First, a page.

The open divisions between the Coalition parties on the budget this week are a signal that the second half of the administration may be very different from the first. Taoiseach Leo Varadkar’s more assertive presence is in contrast to the consensual and inclusive style favoured by Micheál Martin during the 2020-22 period.
Martin, of course, saw his term as Taoiseach end with an agreed handover of power and a smooth segue into the Tánaiste’s office; Varadkar’s will come to an end in the white heat of a general election campaign in which his party and Martin’s will be direct competitors for votes. So aside altogether from the men’s temperamental and presentational contrasts, things were always going to be different for the concluding act of the Government than they were for the opening phase.
But it’s fair to say that few expected all this to begin so early. We are more than four months away from the budget, and there’s another one to come next year before the general election, expected in late 2024 or early 2025. So if Fine Gael sees the need to define itself politically by means of a public row over budget priorities at this stage, it may be a signal that difficult times are to come.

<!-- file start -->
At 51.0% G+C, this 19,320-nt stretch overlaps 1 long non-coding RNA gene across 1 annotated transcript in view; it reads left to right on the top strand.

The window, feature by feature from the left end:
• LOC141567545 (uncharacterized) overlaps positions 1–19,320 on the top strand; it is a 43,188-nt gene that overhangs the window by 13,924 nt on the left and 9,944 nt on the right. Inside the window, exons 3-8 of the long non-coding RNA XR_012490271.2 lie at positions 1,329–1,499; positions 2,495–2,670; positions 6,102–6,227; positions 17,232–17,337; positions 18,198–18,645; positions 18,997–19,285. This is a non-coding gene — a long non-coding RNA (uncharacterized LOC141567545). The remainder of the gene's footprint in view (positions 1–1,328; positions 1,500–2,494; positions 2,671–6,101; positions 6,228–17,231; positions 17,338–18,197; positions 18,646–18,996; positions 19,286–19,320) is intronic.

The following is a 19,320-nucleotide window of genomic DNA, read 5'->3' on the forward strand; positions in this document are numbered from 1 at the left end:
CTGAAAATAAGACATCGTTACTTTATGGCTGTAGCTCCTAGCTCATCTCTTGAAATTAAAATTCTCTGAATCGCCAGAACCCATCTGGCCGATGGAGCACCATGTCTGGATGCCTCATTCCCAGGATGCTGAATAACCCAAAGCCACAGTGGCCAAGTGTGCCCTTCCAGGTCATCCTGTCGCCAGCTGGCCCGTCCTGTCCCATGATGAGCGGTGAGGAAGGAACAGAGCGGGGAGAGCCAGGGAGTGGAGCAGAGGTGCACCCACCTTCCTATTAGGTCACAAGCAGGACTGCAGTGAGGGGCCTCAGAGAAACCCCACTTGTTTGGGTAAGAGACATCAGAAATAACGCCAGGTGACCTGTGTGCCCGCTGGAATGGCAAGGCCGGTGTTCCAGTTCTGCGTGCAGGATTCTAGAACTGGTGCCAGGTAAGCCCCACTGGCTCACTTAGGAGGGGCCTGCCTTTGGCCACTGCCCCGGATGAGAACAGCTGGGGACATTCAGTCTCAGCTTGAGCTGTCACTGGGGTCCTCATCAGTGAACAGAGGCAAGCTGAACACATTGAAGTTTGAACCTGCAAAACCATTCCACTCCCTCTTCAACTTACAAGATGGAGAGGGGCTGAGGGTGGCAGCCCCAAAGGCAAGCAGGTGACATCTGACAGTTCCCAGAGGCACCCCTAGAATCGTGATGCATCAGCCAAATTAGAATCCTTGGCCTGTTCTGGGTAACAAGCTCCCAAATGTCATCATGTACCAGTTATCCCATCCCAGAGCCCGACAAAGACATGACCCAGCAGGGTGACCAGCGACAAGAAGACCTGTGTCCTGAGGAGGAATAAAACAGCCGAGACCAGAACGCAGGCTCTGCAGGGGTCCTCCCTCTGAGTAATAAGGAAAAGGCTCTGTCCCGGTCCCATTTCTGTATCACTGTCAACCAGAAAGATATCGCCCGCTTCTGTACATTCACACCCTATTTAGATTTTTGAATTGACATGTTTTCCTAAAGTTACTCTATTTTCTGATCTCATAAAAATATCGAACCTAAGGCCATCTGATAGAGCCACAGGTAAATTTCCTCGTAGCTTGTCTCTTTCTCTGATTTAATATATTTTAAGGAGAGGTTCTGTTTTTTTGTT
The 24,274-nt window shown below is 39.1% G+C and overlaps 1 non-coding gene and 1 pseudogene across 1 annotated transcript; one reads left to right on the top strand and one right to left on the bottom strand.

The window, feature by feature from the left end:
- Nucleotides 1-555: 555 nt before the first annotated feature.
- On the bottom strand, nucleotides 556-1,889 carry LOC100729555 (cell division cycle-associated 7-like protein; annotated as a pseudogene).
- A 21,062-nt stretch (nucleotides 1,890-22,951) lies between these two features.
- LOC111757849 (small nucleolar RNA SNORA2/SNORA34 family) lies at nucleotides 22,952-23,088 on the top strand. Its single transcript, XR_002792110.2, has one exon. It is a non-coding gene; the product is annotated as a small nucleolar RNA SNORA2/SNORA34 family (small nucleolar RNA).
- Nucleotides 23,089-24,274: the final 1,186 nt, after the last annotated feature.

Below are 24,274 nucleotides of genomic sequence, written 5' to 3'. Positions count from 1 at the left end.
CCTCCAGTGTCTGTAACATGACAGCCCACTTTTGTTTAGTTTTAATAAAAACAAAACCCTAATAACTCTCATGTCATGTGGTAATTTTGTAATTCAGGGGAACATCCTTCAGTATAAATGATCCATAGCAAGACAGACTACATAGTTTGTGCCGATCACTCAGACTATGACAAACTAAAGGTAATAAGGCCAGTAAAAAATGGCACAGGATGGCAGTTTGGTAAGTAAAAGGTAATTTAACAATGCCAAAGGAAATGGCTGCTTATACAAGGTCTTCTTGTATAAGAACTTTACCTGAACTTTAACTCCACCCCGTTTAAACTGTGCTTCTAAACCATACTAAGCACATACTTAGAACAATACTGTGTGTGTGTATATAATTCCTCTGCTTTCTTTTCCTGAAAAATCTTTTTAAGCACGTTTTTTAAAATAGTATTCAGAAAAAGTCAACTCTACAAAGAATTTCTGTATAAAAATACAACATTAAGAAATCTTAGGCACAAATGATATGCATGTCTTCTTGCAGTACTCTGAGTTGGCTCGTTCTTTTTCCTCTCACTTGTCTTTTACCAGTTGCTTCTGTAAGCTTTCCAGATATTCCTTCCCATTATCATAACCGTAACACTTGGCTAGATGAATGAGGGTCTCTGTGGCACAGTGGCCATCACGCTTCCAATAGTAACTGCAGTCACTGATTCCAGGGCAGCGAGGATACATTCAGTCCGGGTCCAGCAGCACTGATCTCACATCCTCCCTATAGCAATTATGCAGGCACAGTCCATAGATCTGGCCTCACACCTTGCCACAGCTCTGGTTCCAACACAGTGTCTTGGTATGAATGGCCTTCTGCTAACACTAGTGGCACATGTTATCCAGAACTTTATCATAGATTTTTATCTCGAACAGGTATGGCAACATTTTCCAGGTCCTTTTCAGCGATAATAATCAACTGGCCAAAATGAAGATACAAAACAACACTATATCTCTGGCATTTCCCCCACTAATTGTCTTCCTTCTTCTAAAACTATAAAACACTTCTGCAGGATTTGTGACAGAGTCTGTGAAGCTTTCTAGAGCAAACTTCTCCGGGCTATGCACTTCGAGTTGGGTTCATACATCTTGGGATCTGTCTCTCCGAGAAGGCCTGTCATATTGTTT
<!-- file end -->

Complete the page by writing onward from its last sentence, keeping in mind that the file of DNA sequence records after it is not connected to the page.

In his interview in The Irish Times today, the Taoiseach is certainly not resiling from the arguments for tax breaks for middle income workers advanced by his junior Ministers earlier this week; quite the opposite. They represent, he says, what Fine Gael is about and it is the advancement of such policies that form the rationale for the party’s participation in the Coalition. That is certainly a legitimate position to hold; but whether it is in the interests of Government stability and coherence to approach it in this way is doubtful. The reactions of Fianna Fáil and the Greens suggest as much.
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Varadkar is the leader of his party and his members and supporters expect him to champion its causes and policies in office. But he is also the leader of a three-party coalition government with responsibilities to his partners. The most successful coalitions tend to be the ones where the leader goes out of his way to take account of the needs and sensitivities of his partners. This week’s approach could hardly be said to fit that model.
Fine Gael might also be wise to realise that “middle Ireland” – as Varadkar terms it today – is at least as interested in increasing the availability of housing, in improving the health service, in cutting waiting lists and in fixing many of the stuttering public services as it is in tax cuts. Certainly, repeated surveys tend to identify the public’s priorities as housing, health and the cost of living.
Any tax cuts delivered by the Government will no doubt be welcomed by those who benefit. But there is no guarantee that they will be a political panacea for Fine Gael.